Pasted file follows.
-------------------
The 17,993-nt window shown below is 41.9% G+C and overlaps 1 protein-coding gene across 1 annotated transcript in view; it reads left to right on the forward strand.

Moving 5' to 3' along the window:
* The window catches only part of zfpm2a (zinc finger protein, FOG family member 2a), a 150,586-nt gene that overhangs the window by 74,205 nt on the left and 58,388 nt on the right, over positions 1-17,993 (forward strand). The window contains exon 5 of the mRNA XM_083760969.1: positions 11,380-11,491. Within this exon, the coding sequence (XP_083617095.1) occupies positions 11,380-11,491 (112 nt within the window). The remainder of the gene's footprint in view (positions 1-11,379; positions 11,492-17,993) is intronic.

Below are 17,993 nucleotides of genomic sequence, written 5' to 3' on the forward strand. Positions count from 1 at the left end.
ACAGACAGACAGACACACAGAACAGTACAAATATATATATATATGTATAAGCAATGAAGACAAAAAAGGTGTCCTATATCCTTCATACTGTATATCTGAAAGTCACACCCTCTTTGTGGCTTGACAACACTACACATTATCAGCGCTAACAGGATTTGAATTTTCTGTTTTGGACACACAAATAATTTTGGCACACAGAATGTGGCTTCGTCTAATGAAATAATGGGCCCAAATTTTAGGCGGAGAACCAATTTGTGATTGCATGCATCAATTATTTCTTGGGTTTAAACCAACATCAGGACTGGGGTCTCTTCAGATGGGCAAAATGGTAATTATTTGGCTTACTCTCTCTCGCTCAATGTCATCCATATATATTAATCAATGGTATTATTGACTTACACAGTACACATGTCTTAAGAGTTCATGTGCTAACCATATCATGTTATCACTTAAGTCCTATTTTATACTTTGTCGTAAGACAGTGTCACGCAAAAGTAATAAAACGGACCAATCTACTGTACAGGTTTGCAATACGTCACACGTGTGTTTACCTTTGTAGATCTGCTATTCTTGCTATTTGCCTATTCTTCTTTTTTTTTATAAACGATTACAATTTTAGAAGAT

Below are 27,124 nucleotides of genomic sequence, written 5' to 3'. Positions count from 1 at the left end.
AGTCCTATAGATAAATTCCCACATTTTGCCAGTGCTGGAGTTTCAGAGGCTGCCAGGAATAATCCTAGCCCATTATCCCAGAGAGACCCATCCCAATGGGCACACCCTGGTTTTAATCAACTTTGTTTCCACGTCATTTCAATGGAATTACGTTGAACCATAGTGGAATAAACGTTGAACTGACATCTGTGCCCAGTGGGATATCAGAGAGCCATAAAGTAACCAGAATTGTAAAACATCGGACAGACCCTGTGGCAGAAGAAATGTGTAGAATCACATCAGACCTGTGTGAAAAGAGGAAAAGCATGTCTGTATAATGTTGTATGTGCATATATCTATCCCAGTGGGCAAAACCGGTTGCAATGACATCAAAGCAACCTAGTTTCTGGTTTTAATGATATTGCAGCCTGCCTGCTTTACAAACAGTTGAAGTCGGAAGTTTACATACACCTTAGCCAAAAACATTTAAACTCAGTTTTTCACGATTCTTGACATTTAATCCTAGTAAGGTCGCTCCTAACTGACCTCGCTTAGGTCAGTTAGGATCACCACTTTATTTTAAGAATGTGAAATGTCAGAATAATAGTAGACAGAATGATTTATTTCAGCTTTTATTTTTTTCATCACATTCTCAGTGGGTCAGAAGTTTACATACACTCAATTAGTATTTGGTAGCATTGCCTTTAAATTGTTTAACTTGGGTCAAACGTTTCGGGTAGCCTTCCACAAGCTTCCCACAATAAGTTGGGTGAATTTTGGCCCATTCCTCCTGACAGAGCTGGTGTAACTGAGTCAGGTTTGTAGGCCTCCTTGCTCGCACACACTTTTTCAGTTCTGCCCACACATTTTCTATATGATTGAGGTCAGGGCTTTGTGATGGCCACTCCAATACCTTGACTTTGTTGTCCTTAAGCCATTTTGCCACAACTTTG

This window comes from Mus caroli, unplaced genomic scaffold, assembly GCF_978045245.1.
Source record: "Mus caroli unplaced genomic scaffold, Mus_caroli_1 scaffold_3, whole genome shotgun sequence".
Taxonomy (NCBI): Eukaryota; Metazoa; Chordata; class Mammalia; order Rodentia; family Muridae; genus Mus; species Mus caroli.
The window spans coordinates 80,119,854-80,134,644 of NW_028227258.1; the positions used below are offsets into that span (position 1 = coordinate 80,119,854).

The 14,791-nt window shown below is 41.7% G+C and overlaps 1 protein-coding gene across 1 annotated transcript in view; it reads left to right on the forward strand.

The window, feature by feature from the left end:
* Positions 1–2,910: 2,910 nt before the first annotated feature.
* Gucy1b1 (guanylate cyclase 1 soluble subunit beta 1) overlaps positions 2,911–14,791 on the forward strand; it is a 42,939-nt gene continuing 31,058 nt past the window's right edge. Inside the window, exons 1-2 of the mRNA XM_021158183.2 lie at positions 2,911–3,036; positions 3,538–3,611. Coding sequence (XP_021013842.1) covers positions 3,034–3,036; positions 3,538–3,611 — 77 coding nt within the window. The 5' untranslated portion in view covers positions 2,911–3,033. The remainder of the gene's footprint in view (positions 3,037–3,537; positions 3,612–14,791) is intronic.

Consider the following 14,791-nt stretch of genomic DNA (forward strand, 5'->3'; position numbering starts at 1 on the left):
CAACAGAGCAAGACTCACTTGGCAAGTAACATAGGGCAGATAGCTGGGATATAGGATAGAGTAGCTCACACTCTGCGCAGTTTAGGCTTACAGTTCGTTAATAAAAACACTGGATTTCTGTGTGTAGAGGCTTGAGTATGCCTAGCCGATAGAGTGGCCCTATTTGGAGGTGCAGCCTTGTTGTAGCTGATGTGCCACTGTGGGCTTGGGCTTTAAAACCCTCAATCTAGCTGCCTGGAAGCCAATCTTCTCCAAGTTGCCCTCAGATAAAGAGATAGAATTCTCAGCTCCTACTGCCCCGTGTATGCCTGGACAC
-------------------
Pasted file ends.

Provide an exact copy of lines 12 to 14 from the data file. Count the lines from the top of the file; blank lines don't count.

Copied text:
The 14,791-nt window shown below is 41.7% G+C and overlaps 1 protein-coding gene across 1 annotated transcript in view; it reads left to right on the forward strand.

The window, feature by feature from the left end:
* Positions 1–2,910: 2,910 nt before the first annotated feature.